18) Beware of using the microwave to defrost without thoroughly cleaning the platter and the internal surfaces before placing fresh food inside it.

19) Many people think that if food is picked up from the floor within seconds, it is safe to eat. It never is.

20) When dining at a buffet, remember that food should never be left out at room temperature for more than two hours. If the weather is warmer the safe time becomes shorter. It’s only an hour at 90°F (32°C).

21) Double dipping (dipping a vegetable or chip into a bowl of salsa or dip, biting some off and then dipping again), is a sure way of transmitting germs.

22) One-quarter of office workers keep their packed lunch at their desks instead of in the fridge. Five or six hours at room temperature is plenty of time for germs to multiply.

23) The average workplace fridge is cleaned only about once in two months. All leftovers should be tossed within a few days. And beware of what is in that fridge; I knew a lab worker who kept her lunch in the refrigerator with the stool samples.

24) Many markets and delis place little nibbles of food out for tasting, but most people don’t consider that those samples have come into contact with countless other customers. Avoid eating these.

25) Always place meat at the bottom of the shopping cart, or better yet, in a completely separate area. Shop for meat, poultry and seafood just before checking out and ensure that the packaging is fully sealed and cold to the touch. Keep all meats, poultry and seafood in separate grocery bags from other foods.

26) Roasted chicken, ribs, etc., should always be reheated to 165°F (74°C) once you are ready to eat them. Avoid purchasing whole poultry that’s pre-stuffed but not cooked. The raw meat juices mixing with the stuffing present a perfect environment for the growth of germs.

27) Make sure your turkey stuffing reaches 165°F (74°C) all the way through. Stuffing absorbs juices from the poultry or meat it’s in and can harbor germs if not thoroughly cooked through. It’s best to cook the stuffing separately and then add some hot pan drippings to moisten and flavor.

28) Never eat any poultry unless all juices are running clear and not bloody at all. Rare poultry of any kind is an express ticket to the hospital.

29) The average apple comes into contact with more than 50 people before you take it home and it can pick up viruses at every step of the way. All fruits and vegetables should be thoroughly washed, if possible in a light detergent dilution, not just before eating but also immediately upon arriving at home. Although fresh produce is tasty and full of natural enzymes, to stay safe from germs it is wise to avoid salads and crudités, cook or blanch all vegetables and turn all fruits into cooked compotes. Sprouts such as alfalfa or radish are safest when cooked.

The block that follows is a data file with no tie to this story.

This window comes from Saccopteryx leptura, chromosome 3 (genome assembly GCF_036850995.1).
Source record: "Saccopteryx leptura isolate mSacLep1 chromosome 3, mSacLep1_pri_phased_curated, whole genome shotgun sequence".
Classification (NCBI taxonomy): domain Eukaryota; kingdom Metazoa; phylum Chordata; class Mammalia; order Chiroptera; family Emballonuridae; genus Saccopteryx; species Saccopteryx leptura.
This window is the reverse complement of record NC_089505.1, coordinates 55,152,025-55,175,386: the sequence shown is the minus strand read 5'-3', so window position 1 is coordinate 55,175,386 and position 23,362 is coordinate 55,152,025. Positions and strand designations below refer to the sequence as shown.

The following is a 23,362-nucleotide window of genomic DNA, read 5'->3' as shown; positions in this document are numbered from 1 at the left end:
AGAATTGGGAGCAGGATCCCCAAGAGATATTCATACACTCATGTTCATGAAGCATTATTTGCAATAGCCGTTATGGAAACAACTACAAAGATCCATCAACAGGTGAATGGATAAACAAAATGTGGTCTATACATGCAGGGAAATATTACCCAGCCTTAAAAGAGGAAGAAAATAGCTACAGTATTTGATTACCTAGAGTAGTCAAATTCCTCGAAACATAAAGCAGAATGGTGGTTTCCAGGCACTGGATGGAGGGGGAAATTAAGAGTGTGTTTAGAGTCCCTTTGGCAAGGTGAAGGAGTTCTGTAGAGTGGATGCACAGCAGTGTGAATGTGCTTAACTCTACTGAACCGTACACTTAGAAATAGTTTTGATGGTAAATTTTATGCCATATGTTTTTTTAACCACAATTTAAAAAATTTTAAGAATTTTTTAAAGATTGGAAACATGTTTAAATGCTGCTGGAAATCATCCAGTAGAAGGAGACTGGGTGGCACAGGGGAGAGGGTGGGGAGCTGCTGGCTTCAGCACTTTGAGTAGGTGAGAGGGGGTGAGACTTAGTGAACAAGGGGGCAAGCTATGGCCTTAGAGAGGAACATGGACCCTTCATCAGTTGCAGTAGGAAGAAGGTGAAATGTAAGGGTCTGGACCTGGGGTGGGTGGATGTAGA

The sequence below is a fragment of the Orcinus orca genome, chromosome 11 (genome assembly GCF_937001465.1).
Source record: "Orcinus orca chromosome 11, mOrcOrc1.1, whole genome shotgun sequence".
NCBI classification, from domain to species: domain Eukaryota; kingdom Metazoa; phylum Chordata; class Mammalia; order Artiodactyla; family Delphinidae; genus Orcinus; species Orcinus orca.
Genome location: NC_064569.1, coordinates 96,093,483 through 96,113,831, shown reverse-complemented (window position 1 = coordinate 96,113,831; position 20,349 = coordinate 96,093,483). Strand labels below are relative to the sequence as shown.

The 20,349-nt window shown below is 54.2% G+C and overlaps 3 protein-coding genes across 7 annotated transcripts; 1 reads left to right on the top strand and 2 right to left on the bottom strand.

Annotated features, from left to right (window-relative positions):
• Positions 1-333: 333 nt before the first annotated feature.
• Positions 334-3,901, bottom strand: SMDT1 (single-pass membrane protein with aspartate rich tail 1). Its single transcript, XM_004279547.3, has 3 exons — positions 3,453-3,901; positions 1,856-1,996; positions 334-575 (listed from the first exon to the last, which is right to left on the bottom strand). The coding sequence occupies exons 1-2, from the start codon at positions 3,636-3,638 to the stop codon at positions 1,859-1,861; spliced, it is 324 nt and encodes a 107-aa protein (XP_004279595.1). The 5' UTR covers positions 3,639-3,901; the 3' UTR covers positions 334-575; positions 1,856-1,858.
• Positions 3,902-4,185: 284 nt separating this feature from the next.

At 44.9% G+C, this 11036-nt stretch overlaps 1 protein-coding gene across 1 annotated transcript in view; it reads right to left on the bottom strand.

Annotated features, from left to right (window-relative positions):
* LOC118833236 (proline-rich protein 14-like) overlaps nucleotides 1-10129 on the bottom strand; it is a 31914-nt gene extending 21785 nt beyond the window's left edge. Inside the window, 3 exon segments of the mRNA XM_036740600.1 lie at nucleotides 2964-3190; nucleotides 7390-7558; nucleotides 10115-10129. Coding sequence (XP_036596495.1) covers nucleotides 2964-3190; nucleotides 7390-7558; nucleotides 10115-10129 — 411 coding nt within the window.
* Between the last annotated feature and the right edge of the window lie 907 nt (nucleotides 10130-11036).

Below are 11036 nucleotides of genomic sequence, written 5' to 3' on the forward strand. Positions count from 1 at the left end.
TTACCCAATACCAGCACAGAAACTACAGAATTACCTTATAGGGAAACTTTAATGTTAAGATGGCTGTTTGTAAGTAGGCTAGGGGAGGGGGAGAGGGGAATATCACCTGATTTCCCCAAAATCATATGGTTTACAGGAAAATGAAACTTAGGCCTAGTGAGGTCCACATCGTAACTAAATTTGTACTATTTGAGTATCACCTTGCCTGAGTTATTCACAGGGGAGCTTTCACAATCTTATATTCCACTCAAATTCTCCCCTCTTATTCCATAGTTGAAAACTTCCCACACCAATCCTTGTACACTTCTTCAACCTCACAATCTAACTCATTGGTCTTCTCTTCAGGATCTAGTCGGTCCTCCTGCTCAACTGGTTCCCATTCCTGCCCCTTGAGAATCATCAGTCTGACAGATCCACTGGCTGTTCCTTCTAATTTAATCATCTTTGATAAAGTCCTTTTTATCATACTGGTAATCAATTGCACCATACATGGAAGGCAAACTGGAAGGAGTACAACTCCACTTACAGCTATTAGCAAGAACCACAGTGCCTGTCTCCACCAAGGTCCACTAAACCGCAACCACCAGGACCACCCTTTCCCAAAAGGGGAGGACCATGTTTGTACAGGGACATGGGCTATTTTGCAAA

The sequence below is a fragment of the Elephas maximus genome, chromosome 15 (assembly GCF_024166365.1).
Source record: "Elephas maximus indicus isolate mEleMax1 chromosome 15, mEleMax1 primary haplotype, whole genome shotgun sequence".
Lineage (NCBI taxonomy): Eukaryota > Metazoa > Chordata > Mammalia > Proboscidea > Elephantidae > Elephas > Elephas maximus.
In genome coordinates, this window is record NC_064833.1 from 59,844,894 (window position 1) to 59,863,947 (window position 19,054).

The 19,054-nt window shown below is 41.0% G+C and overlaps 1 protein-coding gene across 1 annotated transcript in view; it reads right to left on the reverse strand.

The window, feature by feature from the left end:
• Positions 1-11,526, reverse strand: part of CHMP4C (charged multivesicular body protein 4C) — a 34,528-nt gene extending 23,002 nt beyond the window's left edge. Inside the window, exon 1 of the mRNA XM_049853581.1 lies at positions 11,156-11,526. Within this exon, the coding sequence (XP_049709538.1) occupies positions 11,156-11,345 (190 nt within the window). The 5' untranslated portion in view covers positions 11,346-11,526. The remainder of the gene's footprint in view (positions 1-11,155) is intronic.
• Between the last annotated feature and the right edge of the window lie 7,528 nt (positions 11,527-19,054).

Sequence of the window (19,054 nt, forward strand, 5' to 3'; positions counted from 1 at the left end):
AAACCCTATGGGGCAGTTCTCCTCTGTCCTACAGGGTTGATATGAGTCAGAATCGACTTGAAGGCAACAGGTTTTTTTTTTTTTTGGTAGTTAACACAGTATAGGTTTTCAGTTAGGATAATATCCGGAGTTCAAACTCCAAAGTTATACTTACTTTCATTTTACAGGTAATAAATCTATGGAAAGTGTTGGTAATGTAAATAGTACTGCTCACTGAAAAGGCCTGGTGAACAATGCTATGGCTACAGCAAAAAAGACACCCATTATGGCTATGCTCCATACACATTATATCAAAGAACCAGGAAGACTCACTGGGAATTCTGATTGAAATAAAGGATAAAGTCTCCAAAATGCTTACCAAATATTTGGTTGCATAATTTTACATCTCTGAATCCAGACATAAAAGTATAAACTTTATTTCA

30) One-quarter of all party cocktails and punches containing fruit have not had the fruit washed. All fruit should be carefully and thoroughly washed before being put into drinks. Even if the fruit is to be peeled, it is important to wash it first to help eliminate germs that can spread through cutting and peeling. It is important to ensure that the water you are washing the fruit with is germ-free, so sterilizing tablets or other water treatment should be considered.

31) Don’t purchase any food with mold, bruises or cuts. They are an excellent breeding ground for germs.

32) Ensure that all dairy products and juices are pasteurized. Raw juices can harbor large numbers of germs. If juicing your own vegetables or fruits, wash them carefully first.

33) Remove and discard the outer leaves of lettuce.

34) Keep your foods fresh. Don’t stock up at bulk stores. It’s not a good idea to keep most fresh food for more than three days.

35) Two-thirds of all people never wash the exteriors of cans and bottles before opening them, allowing the contents to get contaminated.

36) At least once every two weeks, scrub the interior of the refrigerator including all shelves and drawers using a clean sponge and warm soapy water. A few drops of bleach in the solution will help. Rinse with plenty of clean water, then dry with paper towels or a clean cloth. Make sure you carefully wipe around the corners and the fridge seals, as they can get very moldy.